But let these same men give up their prejudices and predilections so far as to follow truth wherever it shall lead them, how entirely different are their conclusions and pursuits? They come now to the true principles of scholarship - the beautiful science of philology they can follow without the fear of having their prejudices undermined, and the facts of history they are willing to admit in their plain and obvious sense.
     The men in question I respect for their learning and all their good qualities; but, in all candor, I am compelled to assert, that many of their arguments in defense of modem pedobaptism are weak, and puerile, and disingenuous as can well be found among any set of men of any church religious party, the followers of Loyola not excepted.

     7. We denounce infant baptism as a system of proselytism unfair and selfish in its construction, and unworthy of high-minded and honest men, whose object is truth, irrespective of their prejudices, predilections, or denomination biases, and who mean to be governed by the principles of equity, freedom and fair-dealing.
     There can he no question that proselytism was at the bottom of infant baptism among its founders and early promoters, and has been the main-spring of the system for more than fifteen centuries past. It was not for any spiritual benefit to the children that led the dexterous manage of old to conduct them early and still earlier to the baptismal font, but to secure their own selfish ends. It was a strife and scramble to increase their party, and a spirit of rivalship among churches of different creeds, and not unfrequently of the same. Catechumens we hurried through their preparatory studies; the requisitions were continually diminished, un-sponsors were admitted to make the needful answers for candidates for baptism, and the children of any age could be introduced to membership.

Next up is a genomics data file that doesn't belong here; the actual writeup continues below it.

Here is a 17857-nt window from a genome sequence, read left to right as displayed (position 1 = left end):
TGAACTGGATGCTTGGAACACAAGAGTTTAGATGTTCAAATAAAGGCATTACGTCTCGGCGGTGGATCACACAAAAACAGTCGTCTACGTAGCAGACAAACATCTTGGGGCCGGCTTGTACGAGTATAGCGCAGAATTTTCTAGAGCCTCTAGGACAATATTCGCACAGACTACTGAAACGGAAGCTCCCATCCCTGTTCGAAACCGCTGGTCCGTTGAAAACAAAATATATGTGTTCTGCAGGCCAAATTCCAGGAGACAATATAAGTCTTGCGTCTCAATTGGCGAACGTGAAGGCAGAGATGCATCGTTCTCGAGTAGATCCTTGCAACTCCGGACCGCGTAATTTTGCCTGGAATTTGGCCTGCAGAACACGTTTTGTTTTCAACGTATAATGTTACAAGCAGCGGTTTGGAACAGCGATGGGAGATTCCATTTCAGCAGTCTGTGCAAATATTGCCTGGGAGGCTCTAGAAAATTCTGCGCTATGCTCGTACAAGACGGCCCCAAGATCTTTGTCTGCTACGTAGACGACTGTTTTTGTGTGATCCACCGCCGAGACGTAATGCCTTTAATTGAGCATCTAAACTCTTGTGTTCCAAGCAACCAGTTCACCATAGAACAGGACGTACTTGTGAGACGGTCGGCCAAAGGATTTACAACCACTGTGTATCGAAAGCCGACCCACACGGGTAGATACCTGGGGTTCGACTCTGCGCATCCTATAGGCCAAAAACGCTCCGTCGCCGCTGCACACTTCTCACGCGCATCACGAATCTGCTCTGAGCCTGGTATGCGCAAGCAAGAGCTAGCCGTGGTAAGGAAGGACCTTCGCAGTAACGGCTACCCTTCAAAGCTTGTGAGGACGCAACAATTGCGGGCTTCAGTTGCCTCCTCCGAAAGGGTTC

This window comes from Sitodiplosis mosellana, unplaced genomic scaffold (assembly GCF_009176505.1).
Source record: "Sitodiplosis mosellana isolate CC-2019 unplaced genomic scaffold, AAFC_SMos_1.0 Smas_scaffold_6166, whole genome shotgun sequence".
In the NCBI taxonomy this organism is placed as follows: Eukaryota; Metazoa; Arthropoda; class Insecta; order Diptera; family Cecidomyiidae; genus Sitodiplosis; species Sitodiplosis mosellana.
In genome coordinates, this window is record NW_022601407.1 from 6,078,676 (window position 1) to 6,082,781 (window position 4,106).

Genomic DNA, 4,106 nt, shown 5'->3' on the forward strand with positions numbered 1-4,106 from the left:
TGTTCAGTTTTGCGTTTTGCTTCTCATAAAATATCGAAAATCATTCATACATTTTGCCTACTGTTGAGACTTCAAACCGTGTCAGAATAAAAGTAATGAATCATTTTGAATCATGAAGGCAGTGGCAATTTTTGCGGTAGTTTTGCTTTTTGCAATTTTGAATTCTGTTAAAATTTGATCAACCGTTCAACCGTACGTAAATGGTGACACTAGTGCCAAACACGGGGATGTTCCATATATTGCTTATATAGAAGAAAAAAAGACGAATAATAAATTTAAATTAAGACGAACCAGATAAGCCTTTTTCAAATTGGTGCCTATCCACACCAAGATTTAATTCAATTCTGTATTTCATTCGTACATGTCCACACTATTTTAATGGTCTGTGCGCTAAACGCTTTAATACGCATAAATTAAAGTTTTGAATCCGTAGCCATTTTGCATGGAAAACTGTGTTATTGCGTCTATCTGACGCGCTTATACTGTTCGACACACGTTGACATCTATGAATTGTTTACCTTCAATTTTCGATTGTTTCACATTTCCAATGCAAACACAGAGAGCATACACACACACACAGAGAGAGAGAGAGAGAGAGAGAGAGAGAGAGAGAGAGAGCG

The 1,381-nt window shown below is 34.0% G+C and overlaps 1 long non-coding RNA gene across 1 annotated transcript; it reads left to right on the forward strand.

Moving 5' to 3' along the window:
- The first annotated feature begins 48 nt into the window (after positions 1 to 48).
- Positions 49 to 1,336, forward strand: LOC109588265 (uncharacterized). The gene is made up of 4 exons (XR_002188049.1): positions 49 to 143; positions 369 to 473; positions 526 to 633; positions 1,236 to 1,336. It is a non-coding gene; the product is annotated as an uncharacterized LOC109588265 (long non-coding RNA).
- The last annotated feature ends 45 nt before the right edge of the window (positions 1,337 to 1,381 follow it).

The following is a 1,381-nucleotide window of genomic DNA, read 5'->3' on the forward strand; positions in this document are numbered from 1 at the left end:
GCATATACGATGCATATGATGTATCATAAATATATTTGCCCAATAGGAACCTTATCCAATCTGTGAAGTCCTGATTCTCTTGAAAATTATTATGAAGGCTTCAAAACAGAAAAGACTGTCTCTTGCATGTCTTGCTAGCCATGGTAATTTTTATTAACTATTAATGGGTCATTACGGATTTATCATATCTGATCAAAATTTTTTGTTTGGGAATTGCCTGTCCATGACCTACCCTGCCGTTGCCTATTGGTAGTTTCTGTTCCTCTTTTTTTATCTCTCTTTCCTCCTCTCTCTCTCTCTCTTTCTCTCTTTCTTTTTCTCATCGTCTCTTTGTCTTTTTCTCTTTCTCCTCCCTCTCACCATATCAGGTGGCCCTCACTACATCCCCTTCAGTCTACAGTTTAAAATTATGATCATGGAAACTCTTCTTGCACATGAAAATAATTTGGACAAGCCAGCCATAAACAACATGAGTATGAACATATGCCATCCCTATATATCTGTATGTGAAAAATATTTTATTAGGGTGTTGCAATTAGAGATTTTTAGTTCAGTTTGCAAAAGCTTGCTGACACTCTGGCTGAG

And now the great mass of pedobaptist churches make their main dependence on their infant members for filling up their ranks. This peculiar kind of ecclesiastical adroitness enables them to have a constant supply in reserve. Those who join them from a conviction of the sentiments, or on a profession of their own faith, would not be sufficient to keep their churches alive. The leaders would not dare to risk their standing without the disingenuous policy in question, which gives them a peculiar advantage in the business of making proselytes to their party, over all who reject the infant system.
      The multitude, it is true, really believe in the popular notions of the saving benefits of the infant rite; but it is very difficult to suppose this of men of intelligence and information. But all can see its available character as a proselyting system; and this selfish policy, after all that is said, is at the bottom of the whole fabric of infant baptism.